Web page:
THE KALPAVRIKSHA  |

TREE OF LIFE
 

 

‘Tales of Malabar’ is a collaborative project between Srishti Institute of Design, Bangalore and the Dutch Consul General and Embassy in New Delhi to create traveling installations for museums on the history, art and culture of the Malabar region in South India.

 

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Objective

I looked at the role of nature and its influence on the life and identity of the communities residing in the Malabar region. In Indian tradition, a tree is not just an object of nature but is treated as a shrine, a source of bounty. In South India, the coconut palm is eulogized as the mythological tree that grants all the necessities of life – The Kalpavriksha. This is because every part of the tree from the leaves to its roots has value and utility. Communities from the Malabar, work with each component as a material, treat it uniquely and the result plays an important role in the cultural identity of the region. I looked at its usefulness to mankind in its totality by attempting to unravel stories and making connections to the history of the region, culture, symbolism as well as folklore. 

 

Design Constraints

• The piece is to be designed keeping in mind the setting of the museum

• The content should cater to a wide age group

• The size and scale should satisfy large audiences

• The longevity, maintenance, and storage of the piece have to be kept in mind

• The outcome should be portable

Research Questions

What role does nature play in community life?

What is a Kalpavriksha and what does it signify?

What role does the coconut palm play in the Malabar region?

Why is the coconut palm viewed as the Kalpavriksha of South India?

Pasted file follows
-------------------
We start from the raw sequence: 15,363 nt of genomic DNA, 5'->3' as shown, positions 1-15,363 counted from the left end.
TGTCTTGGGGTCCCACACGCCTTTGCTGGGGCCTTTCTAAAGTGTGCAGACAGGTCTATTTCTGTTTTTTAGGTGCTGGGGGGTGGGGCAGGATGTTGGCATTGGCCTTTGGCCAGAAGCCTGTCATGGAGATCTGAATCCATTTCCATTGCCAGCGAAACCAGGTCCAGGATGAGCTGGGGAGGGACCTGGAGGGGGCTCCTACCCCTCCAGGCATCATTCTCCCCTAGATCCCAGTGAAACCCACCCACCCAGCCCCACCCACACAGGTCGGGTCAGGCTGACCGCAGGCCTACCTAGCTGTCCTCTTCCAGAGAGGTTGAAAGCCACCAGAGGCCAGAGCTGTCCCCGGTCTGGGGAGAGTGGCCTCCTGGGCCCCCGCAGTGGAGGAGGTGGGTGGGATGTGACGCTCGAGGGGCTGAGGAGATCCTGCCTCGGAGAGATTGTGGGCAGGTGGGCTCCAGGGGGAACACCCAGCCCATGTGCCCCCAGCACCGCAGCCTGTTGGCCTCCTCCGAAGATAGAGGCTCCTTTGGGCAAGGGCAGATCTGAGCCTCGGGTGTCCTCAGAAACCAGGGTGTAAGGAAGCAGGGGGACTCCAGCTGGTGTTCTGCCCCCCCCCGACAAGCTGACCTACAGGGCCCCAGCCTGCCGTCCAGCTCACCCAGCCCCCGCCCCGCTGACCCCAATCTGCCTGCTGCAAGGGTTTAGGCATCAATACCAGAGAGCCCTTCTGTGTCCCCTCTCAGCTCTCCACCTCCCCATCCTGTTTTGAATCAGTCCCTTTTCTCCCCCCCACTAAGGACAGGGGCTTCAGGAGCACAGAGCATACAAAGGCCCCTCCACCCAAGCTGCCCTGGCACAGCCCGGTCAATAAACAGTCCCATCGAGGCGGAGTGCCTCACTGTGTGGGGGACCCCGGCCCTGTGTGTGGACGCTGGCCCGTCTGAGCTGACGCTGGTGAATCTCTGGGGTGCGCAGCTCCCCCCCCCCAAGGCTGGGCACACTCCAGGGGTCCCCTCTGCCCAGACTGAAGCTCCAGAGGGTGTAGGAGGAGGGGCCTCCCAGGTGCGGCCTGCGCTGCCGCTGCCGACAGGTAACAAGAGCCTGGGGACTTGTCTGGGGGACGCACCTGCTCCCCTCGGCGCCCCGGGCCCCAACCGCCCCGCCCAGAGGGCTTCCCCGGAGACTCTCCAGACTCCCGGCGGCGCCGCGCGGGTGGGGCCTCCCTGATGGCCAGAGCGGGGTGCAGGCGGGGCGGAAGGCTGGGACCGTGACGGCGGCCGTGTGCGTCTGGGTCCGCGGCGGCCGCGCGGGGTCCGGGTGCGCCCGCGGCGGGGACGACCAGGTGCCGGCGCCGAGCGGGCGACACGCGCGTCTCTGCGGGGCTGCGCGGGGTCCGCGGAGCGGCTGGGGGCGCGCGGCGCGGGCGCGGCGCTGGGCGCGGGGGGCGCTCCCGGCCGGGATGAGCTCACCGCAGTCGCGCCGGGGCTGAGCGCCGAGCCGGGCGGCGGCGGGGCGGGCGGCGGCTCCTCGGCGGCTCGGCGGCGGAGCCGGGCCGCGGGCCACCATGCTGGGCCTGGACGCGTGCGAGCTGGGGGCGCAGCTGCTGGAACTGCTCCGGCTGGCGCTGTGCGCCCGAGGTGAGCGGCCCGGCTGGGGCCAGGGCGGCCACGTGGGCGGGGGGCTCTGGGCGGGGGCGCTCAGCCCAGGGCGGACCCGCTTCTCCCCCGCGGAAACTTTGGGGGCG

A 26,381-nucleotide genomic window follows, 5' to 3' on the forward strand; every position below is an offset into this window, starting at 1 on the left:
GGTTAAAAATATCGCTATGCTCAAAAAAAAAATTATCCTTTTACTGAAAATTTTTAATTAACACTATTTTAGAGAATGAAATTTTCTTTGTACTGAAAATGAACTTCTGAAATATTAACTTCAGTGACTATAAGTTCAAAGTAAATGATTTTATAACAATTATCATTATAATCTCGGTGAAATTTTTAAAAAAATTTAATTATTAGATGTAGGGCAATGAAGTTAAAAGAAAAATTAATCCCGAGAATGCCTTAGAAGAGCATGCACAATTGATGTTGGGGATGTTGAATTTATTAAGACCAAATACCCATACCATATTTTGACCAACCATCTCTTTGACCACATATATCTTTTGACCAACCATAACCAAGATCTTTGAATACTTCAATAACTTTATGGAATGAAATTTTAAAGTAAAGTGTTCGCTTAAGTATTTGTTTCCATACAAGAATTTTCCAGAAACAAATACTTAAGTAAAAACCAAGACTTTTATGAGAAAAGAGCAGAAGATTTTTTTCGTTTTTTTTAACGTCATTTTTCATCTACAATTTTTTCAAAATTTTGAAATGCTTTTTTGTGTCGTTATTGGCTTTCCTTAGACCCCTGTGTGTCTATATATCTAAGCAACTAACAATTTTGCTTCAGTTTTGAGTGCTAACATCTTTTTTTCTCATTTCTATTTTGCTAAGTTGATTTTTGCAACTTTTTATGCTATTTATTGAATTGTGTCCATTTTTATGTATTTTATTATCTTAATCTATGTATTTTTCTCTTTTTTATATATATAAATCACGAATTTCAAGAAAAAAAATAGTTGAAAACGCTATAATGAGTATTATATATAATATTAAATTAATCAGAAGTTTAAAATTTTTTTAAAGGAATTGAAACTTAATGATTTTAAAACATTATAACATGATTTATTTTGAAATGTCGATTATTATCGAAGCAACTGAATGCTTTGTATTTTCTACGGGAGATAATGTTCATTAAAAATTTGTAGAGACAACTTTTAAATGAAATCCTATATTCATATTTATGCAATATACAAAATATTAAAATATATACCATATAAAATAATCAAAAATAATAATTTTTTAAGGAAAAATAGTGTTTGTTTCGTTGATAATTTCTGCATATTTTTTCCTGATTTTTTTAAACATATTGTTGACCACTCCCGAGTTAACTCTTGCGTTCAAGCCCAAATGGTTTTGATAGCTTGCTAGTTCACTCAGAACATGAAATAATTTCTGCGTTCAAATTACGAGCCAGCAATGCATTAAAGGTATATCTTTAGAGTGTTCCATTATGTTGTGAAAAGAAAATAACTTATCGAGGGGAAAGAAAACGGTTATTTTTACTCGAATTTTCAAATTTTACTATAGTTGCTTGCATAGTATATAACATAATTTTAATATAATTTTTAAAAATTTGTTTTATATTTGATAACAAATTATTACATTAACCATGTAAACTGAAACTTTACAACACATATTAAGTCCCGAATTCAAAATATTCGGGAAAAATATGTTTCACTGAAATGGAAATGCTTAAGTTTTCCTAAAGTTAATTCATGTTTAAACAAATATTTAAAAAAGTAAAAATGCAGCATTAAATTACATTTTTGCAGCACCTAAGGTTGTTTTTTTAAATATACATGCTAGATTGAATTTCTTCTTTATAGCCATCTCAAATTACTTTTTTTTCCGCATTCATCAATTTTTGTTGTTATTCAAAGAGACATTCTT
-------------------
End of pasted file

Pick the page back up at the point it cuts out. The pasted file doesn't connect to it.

Collaborating with Handloom master weavers Mr. Ashwath Narayan and Mr. Devraja and Mr. Mukkaram, an artisan skilled in cane craft work, I developed the Kalpavriksha. A hand-woven installation that epitomizes my version of  the mythological and majestic ‘Kalpavriksha’ (Tree of Life), as the genesis of the coconut tree - that which grants all the necessities of life. The dissected coconut represents how every layer of the tree and fruit is useful to mankind. The spreading roots made from braided coir rope, represent the evolving nature and growth of the tree. Six fabric information panels accompany the exhibit with details about why the coconut is revered as the ‘Tree of Life’ in South India, how it travelled to the Malabar region and ends with a folktale from Kerala about its origin. 

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Client: Dutch Consul General and Embassy,

New Delhi

Role: designer, artist, researcher

Timeline: January 2015 - May 2015

#textile art #handwoven #culturalheritage #installation 

 

 

The Kalpavriksha | tree of Life

Dimensions: 48” x  36” x 30”

Panels: 48.5” x 23"

Hand-woven textiles, cane,

coconut fibre, unbleached cotton

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1.jpg

Final weave 1 / Outer shell

Loom: Plain Handloom

Warp: Cotton (Kora)

Weft: Dyed Acrylic, Copper wire

Length: 4 metres

Width: 50”

Final weave 3 / Fibrous husk

Loom: Plain Handloom

Warp: Cotton (Kora)

Weft: Acrylic, copper wire

Length: 4 metres

Width: 50”

Final weave 4 / Fibrous husk

Loom: Plain Handloom

Warp: Cotton (Kora)

Weft: Chenille, copper wire

Length: 2 metres

Width: 50”

Final weave 2 / Outer shell

Loom: Plain Handloom

Warp: Dyed Cotton 

Weft: Lycra

Length: 1.5 metre

Width: 15” (after shrinkage)

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Final weave 5 / Fibrous husk

Loom: Plain Handloom

Warp: Cotton (Kora)

Weft: Cotton (2/20s), Coconut fibre, copper wire

Length: 2 metres

Width: 50”

Final weave 6 / Inner brown shell

Loom: Plain Handloom

Warp: Dyed Cotton 

Weft: Lycra

Length: 1.5 metres

Width: 40” (after shrinkage)

Final weave 7 and 8 / White fleshy kernel

Loom: Plain Handloom

Warp: Cotton (Kora)

Weft: Chenille, copper wire

Length: 1.5 metres

Width: 50”

Loom: Plain Handloom

Warp: Cotton (Kora)

Weft: Lycra

Length: 0.5 metres 

Width: 20” (after shrinkage)

Artwork for information panels

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